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Python docs - The Import System

The Import system from the Python Docs#

Python code in one module gains access to code in another module by importing it

The import statement is the most common way but you can also:

  • importlib.import_module()
  • __import__()

The import statement:

  1. it searches for the named module
  2. it binds the results of that search to a name in the local scope

A direct call to __import__() performs only the module search and, if found, the module creation operation.

If the named module cannot be found, a ModuleNotFoundError is raised

importlib - is an interface for interacting with the import system



  • organise modules
  • provide a naming hierachy

You can think of packages as the directories on a file system and modules as files within directories

It’s important to keep in mind that all packages are modules, but not all modules are packages.

Any module that contains a __path__ attribute is considered a package

All modules have a name. Subpackage names are separated from their parent package name by a dot, akin to Python’s standard attribute access syntax. Eg. email.mime.text

Regular packages#
  • A regular package is typically implemented as a directory containing an file.
  • When a regular package is imported, this file is implicitly executed, and the objects it defines are bound to names in the package’s namespace. (A good place to setup logging)
  • The file can contain the same Python code that any other module can contain

    parent/ one/ two/ three/

That is a top level parent with 3 subpackages. Importing implicitly executes parent/ and parent/one/

Namespace packages#
  • Namespace packages may or may not correspond directly to objects on the file system; they may be virtual modules that have no concrete representation.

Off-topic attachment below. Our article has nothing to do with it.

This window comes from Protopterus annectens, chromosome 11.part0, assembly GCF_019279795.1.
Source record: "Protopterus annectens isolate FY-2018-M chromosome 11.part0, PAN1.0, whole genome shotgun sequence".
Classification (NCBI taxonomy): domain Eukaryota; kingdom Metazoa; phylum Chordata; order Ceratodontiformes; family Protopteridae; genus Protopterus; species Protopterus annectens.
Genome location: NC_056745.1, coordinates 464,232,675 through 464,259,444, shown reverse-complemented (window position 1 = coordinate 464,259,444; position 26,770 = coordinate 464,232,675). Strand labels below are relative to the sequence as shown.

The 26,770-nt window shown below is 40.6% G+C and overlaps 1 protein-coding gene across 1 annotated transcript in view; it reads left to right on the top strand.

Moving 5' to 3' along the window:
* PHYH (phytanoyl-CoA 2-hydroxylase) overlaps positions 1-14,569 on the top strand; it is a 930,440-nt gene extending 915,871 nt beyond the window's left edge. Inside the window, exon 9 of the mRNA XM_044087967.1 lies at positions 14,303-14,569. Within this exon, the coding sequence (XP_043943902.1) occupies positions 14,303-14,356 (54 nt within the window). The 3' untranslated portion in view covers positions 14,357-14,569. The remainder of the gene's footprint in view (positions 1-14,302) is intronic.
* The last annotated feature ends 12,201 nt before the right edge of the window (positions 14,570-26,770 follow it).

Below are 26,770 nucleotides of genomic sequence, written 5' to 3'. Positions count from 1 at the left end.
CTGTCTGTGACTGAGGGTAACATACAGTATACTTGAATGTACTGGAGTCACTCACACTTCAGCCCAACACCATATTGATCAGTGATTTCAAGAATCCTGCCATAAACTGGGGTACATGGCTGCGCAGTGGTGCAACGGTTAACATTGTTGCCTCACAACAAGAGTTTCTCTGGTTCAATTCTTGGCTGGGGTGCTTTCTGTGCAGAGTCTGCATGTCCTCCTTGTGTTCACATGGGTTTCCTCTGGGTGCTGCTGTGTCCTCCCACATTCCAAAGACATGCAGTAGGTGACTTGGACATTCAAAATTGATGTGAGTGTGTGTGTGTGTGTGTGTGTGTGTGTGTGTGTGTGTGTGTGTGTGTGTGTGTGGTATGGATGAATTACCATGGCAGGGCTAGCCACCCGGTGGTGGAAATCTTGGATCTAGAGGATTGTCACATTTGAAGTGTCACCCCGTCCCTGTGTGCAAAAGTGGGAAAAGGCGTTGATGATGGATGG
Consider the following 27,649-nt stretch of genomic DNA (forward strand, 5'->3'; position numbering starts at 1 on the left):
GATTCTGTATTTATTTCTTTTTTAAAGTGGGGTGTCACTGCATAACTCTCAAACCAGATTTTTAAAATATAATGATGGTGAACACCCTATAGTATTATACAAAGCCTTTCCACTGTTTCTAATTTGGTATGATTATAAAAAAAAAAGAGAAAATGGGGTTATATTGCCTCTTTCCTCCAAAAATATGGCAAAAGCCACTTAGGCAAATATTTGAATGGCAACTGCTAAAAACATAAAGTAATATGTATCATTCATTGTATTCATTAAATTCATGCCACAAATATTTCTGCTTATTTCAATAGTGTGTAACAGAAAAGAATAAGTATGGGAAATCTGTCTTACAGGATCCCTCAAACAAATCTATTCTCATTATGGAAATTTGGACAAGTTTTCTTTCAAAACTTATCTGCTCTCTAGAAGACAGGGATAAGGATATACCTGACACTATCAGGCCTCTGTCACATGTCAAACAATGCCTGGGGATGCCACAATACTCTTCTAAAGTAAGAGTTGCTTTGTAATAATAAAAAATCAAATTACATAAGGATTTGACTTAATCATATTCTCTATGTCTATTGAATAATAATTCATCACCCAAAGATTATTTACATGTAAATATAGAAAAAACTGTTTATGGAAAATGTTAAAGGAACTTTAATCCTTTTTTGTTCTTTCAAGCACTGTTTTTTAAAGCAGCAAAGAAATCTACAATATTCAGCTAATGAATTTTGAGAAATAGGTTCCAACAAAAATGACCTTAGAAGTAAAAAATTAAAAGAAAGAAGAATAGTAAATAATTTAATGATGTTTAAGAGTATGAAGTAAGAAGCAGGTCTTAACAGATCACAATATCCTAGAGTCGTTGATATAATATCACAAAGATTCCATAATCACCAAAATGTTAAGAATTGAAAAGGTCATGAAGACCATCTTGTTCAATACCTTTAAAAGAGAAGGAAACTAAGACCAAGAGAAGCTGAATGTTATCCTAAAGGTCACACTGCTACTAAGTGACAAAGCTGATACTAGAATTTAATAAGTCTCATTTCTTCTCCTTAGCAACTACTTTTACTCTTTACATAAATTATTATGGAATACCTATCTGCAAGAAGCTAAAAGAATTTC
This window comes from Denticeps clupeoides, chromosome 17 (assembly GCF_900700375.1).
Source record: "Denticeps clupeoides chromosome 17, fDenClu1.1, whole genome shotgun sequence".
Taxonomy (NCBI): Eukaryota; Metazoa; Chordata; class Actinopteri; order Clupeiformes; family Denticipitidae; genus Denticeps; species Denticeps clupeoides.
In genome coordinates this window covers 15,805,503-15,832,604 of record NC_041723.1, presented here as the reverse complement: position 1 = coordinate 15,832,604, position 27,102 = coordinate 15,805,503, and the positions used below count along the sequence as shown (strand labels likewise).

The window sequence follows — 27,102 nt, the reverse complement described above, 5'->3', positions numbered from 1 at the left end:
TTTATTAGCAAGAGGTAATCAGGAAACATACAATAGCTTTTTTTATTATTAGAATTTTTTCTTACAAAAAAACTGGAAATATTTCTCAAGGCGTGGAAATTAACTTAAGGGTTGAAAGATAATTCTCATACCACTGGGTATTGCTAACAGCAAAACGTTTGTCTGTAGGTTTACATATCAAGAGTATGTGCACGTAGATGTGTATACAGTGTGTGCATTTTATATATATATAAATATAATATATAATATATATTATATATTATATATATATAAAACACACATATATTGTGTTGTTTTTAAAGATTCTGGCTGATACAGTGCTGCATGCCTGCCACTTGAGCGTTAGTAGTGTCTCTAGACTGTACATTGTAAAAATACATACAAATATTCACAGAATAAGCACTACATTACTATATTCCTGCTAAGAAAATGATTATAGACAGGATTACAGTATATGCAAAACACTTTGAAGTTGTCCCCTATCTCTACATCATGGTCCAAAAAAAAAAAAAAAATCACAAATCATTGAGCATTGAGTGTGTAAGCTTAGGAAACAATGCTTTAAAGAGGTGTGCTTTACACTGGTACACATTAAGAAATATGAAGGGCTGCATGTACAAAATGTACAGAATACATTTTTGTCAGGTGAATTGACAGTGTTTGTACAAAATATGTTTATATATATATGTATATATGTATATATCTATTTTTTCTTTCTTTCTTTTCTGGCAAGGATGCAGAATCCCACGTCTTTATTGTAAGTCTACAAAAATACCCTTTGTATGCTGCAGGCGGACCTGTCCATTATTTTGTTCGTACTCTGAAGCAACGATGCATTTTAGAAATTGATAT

• With namespace packages, there is no parent/ file. In fact, there may be multiple parent directories found during import search, where each one is provided by a different portion.


  • Python needs the fully qualified name - dotted name showing the “path” from a module’s global scope to a class, function or method.
  • e.g. In this case, Python first tries to import foo, then, and finally If any of the intermediate imports fail, a ModuleNotFoundError is raised.
  • During import, the module name is looked up in sys.modules
  • Python includes a number of default finders and importers. The first one knows how to locate built-in modules, and the second knows how to locate frozen modules. A third default finder searches an import path for modules. The import path is a list of locations that may name file system paths or zip files.


  • __path__ - if a module has a __path__ attribute, it is a package. Non-package modules should not have a __path__ attribute.
  • __name__ - fully qualified name of the module - uniquely identifies the module
  • __loader__ - the loader object used to laod the module
  • __package__ - When the module is a package, its __package__ value should be set to its __name__. When the module is not a package, __package__ - should be set to the empty string for top-level modules, or for submodules, to the parent package’s name
  • __spec__ - the moduel specification used to import the module
  • __file__ - is optional. If set, this attribute’s value must be a string. Import system may leave it unset.